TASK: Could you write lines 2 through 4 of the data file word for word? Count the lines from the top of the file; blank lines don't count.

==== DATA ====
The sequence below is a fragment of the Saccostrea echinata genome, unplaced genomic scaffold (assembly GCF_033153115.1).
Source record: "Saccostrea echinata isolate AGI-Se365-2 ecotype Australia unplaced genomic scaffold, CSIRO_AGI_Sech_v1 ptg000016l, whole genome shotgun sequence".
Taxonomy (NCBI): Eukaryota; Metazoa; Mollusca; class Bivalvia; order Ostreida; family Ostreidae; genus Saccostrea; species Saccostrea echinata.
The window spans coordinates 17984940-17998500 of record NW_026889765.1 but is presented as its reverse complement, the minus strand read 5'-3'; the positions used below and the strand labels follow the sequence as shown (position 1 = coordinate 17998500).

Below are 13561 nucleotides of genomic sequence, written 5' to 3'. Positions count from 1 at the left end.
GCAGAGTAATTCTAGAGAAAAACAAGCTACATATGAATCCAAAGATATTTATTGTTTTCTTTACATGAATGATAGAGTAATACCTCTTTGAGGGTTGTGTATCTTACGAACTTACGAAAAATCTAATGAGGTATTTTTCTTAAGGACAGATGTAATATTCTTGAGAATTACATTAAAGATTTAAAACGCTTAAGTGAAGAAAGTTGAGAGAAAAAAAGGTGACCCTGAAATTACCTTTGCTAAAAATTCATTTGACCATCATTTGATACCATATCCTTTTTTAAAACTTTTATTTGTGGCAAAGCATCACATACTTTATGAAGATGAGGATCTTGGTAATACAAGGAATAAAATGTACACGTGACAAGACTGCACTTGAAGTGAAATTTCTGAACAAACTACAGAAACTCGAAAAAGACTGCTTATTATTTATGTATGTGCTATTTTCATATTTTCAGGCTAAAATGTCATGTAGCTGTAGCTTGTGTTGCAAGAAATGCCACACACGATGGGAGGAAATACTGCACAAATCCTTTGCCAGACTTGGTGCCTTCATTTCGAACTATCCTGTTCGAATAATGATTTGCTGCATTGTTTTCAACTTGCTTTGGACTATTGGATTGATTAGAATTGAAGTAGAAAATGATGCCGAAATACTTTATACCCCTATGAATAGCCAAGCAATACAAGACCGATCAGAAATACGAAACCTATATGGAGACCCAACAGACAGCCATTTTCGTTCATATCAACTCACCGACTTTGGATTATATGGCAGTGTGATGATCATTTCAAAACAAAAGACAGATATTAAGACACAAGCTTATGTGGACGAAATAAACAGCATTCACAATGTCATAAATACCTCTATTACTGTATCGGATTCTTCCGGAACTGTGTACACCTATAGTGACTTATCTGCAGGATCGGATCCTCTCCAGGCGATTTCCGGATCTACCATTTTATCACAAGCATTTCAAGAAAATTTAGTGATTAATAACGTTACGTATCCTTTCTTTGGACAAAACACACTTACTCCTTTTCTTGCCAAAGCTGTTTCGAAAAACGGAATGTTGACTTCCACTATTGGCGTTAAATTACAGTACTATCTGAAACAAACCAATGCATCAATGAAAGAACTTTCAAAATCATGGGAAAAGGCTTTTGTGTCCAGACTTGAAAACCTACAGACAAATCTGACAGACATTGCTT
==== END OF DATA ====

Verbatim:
Source record: "Saccostrea echinata isolate AGI-Se365-2 ecotype Australia unplaced genomic scaffold, CSIRO_AGI_Sech_v1 ptg000016l, whole genome shotgun sequence".
Taxonomy (NCBI): Eukaryota; Metazoa; Mollusca; class Bivalvia; order Ostreida; family Ostreidae; genus Saccostrea; species Saccostrea echinata.
The window spans coordinates 17984940-17998500 of record NW_026889765.1 but is presented as its reverse complement, the minus strand read 5'-3'; the positions used below and the strand labels follow the sequence as shown (position 1 = coordinate 17998500).